A is for Aden and Z is for Zanzabar

A is for Aden and Z is for Zanzibar... Now what is between? For the world wide classical era philatelist and stamp collector, a country specific philatelic survey is offered by the blog author, Jim Jackson, with two albums: Big Blue, aka Scott International Part 1 (checklists available), and Deep Blue, aka William Steiner's Stamp Album Web PDF pages. In addition, "Bud" offers commentary and a look at his completely filled Big Blue. Interested? So into the Blues...

Tuesday, November 7, 2017

Dominica - Bud's Big Blue

Dominica Badge
Bud's Big Blue
Bud's Observations
In Dominica’s 1903-22 series a small settlement rises on the dim and distant shore - Roseau, according to Scott’s Catalog, the island’s capital as it might have appeared to a passing sailor in the late 1800s. In the 1922-33 series, King George V looks as it he’s gazing at a badge showing a rising sun, a docked ship, and the same settlement, but it probably isn’t the same one. More likely it’s the Cabrits where the first shipping dock was constructed, with the distant settlement (fort?) being Portsmouth. Portsmouth, not Roseau, was initially intended to be the island’s capital. Opinions differ about which settlement is represented.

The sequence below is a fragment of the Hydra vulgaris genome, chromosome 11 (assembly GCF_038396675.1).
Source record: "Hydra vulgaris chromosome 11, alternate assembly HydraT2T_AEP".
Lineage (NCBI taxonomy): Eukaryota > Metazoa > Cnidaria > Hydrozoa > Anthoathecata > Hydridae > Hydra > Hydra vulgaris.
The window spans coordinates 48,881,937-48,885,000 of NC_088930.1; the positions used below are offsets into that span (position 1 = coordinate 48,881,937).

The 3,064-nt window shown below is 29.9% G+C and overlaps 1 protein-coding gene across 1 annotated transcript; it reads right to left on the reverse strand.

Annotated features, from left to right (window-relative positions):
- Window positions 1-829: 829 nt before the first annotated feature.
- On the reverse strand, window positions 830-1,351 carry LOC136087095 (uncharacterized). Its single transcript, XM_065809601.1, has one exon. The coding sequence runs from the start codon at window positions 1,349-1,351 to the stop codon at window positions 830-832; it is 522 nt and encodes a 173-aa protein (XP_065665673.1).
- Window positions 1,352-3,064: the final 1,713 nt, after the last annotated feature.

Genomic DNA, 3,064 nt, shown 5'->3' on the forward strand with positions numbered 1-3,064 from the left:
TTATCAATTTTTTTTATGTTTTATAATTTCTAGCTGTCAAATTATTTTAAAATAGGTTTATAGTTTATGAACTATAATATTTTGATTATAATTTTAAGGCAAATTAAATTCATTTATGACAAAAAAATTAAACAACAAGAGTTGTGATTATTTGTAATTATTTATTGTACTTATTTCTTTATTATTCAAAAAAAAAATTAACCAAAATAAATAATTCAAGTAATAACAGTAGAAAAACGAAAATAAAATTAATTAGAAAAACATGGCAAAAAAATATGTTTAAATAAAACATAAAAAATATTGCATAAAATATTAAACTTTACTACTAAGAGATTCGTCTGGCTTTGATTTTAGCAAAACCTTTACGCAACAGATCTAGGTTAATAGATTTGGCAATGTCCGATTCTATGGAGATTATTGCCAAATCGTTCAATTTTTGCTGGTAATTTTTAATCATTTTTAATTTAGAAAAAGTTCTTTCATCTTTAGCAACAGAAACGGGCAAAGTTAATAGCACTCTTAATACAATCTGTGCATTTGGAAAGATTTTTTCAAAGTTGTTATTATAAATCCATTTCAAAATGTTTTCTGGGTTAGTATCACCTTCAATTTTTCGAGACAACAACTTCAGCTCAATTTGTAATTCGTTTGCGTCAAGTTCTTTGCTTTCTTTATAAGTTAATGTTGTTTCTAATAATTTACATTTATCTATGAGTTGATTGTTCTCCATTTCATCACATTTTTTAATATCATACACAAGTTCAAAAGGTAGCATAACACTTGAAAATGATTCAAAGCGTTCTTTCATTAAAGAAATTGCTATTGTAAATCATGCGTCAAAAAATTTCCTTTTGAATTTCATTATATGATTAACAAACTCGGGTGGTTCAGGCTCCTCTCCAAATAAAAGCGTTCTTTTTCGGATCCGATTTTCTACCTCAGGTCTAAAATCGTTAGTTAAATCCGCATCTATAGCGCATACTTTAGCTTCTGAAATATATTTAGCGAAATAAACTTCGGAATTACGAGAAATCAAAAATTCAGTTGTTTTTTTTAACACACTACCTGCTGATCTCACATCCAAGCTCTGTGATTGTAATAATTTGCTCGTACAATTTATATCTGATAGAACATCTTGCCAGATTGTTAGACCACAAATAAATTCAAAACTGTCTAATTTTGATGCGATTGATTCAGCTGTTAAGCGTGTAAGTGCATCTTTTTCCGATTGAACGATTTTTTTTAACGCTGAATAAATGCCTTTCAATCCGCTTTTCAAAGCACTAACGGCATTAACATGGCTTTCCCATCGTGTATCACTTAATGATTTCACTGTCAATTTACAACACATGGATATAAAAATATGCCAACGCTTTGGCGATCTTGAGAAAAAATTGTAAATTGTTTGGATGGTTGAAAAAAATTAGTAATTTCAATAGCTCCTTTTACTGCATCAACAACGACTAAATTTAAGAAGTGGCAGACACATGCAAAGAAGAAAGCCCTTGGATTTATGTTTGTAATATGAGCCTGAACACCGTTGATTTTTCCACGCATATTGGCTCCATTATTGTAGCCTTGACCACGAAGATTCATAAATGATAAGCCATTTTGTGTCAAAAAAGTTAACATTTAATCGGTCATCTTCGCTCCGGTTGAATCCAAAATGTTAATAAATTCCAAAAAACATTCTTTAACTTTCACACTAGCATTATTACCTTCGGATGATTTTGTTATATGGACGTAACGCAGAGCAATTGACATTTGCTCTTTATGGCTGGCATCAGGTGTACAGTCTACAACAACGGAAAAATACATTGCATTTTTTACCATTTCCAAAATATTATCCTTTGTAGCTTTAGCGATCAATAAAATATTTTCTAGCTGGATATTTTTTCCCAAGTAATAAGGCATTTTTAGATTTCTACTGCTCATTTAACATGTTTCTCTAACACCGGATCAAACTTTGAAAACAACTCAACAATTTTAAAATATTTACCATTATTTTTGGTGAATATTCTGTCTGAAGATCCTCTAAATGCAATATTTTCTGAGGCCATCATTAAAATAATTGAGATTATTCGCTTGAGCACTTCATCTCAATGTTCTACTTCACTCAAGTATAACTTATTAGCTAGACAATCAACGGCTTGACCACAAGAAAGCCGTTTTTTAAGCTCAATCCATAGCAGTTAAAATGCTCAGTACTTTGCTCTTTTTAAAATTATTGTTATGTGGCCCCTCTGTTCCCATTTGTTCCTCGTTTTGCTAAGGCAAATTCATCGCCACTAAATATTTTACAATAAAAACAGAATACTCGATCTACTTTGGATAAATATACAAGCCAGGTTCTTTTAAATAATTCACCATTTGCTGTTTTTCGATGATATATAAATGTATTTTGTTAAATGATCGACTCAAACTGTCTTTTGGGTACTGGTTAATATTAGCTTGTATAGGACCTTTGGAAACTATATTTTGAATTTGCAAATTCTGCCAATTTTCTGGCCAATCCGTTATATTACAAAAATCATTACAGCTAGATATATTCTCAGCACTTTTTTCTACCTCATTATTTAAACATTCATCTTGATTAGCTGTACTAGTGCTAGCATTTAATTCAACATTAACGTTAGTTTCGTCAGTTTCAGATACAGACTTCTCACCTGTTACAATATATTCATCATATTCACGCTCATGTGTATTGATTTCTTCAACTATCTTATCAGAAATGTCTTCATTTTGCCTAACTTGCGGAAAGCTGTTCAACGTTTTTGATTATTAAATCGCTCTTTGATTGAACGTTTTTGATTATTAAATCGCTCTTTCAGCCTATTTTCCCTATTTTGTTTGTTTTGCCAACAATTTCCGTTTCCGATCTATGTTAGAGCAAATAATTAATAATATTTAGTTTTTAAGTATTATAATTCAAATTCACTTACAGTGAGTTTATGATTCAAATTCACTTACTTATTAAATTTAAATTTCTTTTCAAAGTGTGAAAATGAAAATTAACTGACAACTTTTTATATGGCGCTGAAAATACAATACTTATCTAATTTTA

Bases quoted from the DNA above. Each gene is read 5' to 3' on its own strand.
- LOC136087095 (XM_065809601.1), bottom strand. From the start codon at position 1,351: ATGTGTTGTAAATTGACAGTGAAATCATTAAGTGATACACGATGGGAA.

The stamps’ badge derives from a design commissioned by Dominica’s first governor (see above a bronze rendition). It bears the Latin inscription Animis opibusque parati, officially translated as "Ready with our lives and our resources,” an expression of confidence for meeting challenges. Bud’s free translation: “bring it on.” South Carolina claims the same motto, but translates it differently.  A later version inspired by this design omits, as do the stamps, the natives welcoming the ship’s officers and the motto, but adds the rising sun. See below.
Census: 48 in BB spaces, eight on supplement page

Jim's Observations
Quite attractive pictorials in the British Colonial design for this more obscure than most Caribbean island.

Pay attention to the  "Roseau, Capital of Dominica" design pictorials, as Big Blue leaves out about ten reasonably priced 1906-07 (wmk 1) and 1907-1920 (wmk 3) Chalky Paper varieties. You may find them in collections.

Speaking of watermarks, Dominica has all four of the Colonial watermarks represented. Might be a good time to sharpen one's abilities. Generally speaking, I find the colonial watermarks fairly easy to differentiate. Often, just turning over the stamp on a dark surface is all that is required!

Dominica Blog Post and Checklist

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Comments appreciated!

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